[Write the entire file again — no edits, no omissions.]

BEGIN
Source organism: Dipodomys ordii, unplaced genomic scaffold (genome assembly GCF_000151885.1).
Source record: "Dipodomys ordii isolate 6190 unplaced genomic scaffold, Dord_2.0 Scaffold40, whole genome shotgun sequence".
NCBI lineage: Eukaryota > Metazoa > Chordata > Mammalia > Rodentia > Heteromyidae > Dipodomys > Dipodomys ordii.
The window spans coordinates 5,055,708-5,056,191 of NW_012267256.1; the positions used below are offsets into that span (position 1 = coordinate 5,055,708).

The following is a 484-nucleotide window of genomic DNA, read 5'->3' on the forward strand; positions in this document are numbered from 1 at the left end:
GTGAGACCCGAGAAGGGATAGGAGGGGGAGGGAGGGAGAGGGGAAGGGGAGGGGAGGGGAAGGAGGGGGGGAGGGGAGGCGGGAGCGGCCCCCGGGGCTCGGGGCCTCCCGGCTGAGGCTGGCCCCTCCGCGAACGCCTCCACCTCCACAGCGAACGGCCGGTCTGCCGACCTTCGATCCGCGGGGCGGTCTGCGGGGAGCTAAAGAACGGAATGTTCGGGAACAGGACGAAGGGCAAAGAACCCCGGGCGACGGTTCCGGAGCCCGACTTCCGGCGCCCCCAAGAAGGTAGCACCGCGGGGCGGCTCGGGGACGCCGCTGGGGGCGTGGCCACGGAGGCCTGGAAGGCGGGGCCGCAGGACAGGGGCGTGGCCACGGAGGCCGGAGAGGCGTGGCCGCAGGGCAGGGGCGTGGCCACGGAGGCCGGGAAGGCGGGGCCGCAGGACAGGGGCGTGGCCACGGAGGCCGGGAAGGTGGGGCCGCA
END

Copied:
Source organism: Dipodomys ordii, unplaced genomic scaffold (genome assembly GCF_000151885.1).
Source record: "Dipodomys ordii isolate 6190 unplaced genomic scaffold, Dord_2.0 Scaffold40, whole genome shotgun sequence".
NCBI lineage: Eukaryota > Metazoa > Chordata > Mammalia > Rodentia > Heteromyidae > Dipodomys > Dipodomys ordii.
The window spans coordinates 5,055,708-5,056,191 of NW_012267256.1; the positions used below are offsets into that span (position 1 = coordinate 5,055,708).

The following is a 484-nucleotide window of genomic DNA, read 5'->3' on the forward strand; positions in this document are numbered from 1 at the left end:
GTGAGACCCGAGAAGGGATAGGAGGGGGAGGGAGGGAGAGGGGAAGGGGAGGGGAGGGGAAGGAGGGGGGGAGGGGAGGCGGGAGCGGCCCCCGGGGCTCGGGGCCTCCCGGCTGAGGCTGGCCCCTCCGCGAACGCCTCCACCTCCACAGCGAACGGCCGGTCTGCCGACCTTCGATCCGCGGGGCGGTCTGCGGGGAGCTAAAGAACGGAATGTTCGGGAACAGGACGAAGGGCAAAGAACCCCGGGCGACGGTTCCGGAGCCCGACTTCCGGCGCCCCCAAGAAGGTAGCACCGCGGGGCGGCTCGGGGACGCCGCTGGGGGCGTGGCCACGGAGGCCTGGAAGGCGGGGCCGCAGGACAGGGGCGTGGCCACGGAGGCCGGAGAGGCGTGGCCGCAGGGCAGGGGCGTGGCCACGGAGGCCGGGAAGGCGGGGCCGCAGGACAGGGGCGTGGCCACGGAGGCCGGGAAGGTGGGGCCGCA